Cheryl Stewart

Willow Watson would invest in spaces for LGBTQ+ communities of color

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Willow Watson, a 27-year-old literary artist and community organizer in North Collinwood, first learned about PB CLE through a workshop where participants got a crash course on participatory budgeting and tried their hand at creating and pitching project ideas on poster boards. The group then held a mock vote.

“It was really powerful because there were so many kids and young people there recognizing these deep needs and complex issues they realized are missing from the community,” Watson said. “It really gave a lot of agency for young people, and I saw the potential to create spaces for other marginalized groups: Black, people of color and trans people.”

Growing up as a trans person, Watson felt like they didn’t have a place to call their own in Cleveland for a long time. It wasn’t until they went to the College of Wooster, where they graduated with a degree in Africana studies in 2017, that they felt like they “fit in.” 

Since their move back to Cleveland, Watson has been trying to create accessible and comfortable meeting spaces for other Black trans people, working with groups such as Roots, Wounds and Words and Black Space.

A lot of these organizations create vital and necessary spaces for marginalized groups in Cleveland, and it’s really out of a labor of love, but that’s not always sustainable. Participatory budgeting would allow for the expansion of that without forcing us into burnout.

Willow Watson

Watson envisions a Cleveland where trans youth are taken care of on the most fundamental level — with housing, resources and financial support, as the group is one of the most chronically unhoused in the country — but also rooted in community.

“As a low-income person, there are all sorts of things I have to worry about: transportation, health, safety,” Watson said. “Mutual aid does a lot to really change people’s lives.”

Teralawanda Aaron wants to engage youth, encourage civic engagement

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Teralawanda Aaron has always wanted to help Cleveland’s youth. The Cleveland native spent her early years studying entrepreneurship and human services at Tri-C and Kent State, ultimately going on to join the nonprofit world in her mother’s footsteps. Her work with Family Connections Center, assisting youth and young mothers, fueled her passion for working with younger generations.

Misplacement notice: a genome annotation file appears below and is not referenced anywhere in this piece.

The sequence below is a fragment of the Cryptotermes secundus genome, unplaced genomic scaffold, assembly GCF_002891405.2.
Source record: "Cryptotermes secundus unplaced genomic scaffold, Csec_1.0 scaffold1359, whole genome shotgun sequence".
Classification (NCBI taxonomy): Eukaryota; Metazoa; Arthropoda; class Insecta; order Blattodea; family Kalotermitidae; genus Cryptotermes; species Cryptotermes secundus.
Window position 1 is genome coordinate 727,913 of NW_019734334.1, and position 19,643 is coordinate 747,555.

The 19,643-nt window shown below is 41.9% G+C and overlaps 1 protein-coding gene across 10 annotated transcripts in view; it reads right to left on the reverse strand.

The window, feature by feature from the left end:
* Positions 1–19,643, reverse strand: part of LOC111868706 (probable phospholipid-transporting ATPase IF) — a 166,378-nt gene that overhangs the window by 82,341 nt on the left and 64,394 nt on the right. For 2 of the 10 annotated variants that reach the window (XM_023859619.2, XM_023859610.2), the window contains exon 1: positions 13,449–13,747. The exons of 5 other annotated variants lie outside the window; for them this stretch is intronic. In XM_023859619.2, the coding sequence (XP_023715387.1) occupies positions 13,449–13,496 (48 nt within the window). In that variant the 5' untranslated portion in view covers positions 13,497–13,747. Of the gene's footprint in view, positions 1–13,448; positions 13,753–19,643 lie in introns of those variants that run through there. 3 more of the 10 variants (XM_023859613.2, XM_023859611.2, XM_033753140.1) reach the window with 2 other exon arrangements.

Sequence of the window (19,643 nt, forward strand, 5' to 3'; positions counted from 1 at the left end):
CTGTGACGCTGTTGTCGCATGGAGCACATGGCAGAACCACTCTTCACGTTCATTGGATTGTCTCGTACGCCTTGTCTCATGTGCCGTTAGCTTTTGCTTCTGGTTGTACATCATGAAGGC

In 2006, the North Collinwood resident founded The Spot Youth Empowerment, an organization working to engage young people in communities and civic processes. One of their most notable programs includes their voter education program, which provides young people ages 14 to 25 with a stipend to attend a course that walks them through voter registration, how to fill out a ballot, and the various branches of government at the federal, state and local levels.

Since her organization was contacted by PB CLE, Aaron has been a fervent supporter of the process, viewing it as another opportunity for the young people she works with to be involved with local government.

A lot of young people think they vote in a vacuum or feel like their voices aren’t being heard by officials they elect. With participatory budgeting, it means more opinions are being brought to the table instead of a select few. More youth should have the opportunity to have that voice and sit at the table when there’s decisions being made about them and for them.

Teralawanda Aaron

In November, Aaron brought several participants in the voter-education program to speak on behalf of participatory budget at Cleveland City Council’s public comment period

“With participatory budgeting, it would allow youth to speak for themselves and develop programs that would affect their day-to-day, and, ultimately, the future of this city and their communities,” she said.

If given funding from the participatory budgeting process, Aaron would use money to further the organization’s educational mission.

Keshawn Walker wants digestible politics and civic engagement

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The 25-year-old Buckeye-Shaker resident said PB CLE aligns with his personal mission: making political processes and civic information digestible and engaging.

“With so many everyday stresses, you’re not always thinking about political systems or maybe you find it boring, but it affects your life, so we need to find ways to get more people involved,” he said.

Walker, who owns his own trucking company, has spoken in support of participatory budgeting at public comment sessions but also engages in on-the-street education at corner stores and gas stations.

“It’s about bringing people to power,” Walker said.

Even if [the legislation] doesn’t pass, I will still consider it a success because it got so many people involved in the political process. And that’s monumental.

Keshawn Walker

Walker’s organization also works with the Youth Enrichment Program, an activity-based organization that instructs children on practical skills such as self-defense and growing food and also on social skills such as building confidence and navigating peer pressure. He said organizations like that are worthy recipients of participatory budgeting funds.

Signal Cleveland reporter Nick Castele contributed to this story.

Abbey was the service journalism reporter for Signal Cleveland through February 2023. She joined us from the Akron Beacon Journal/USA Today Network, where she was a Report for America corps member covering the City of Akron and local government.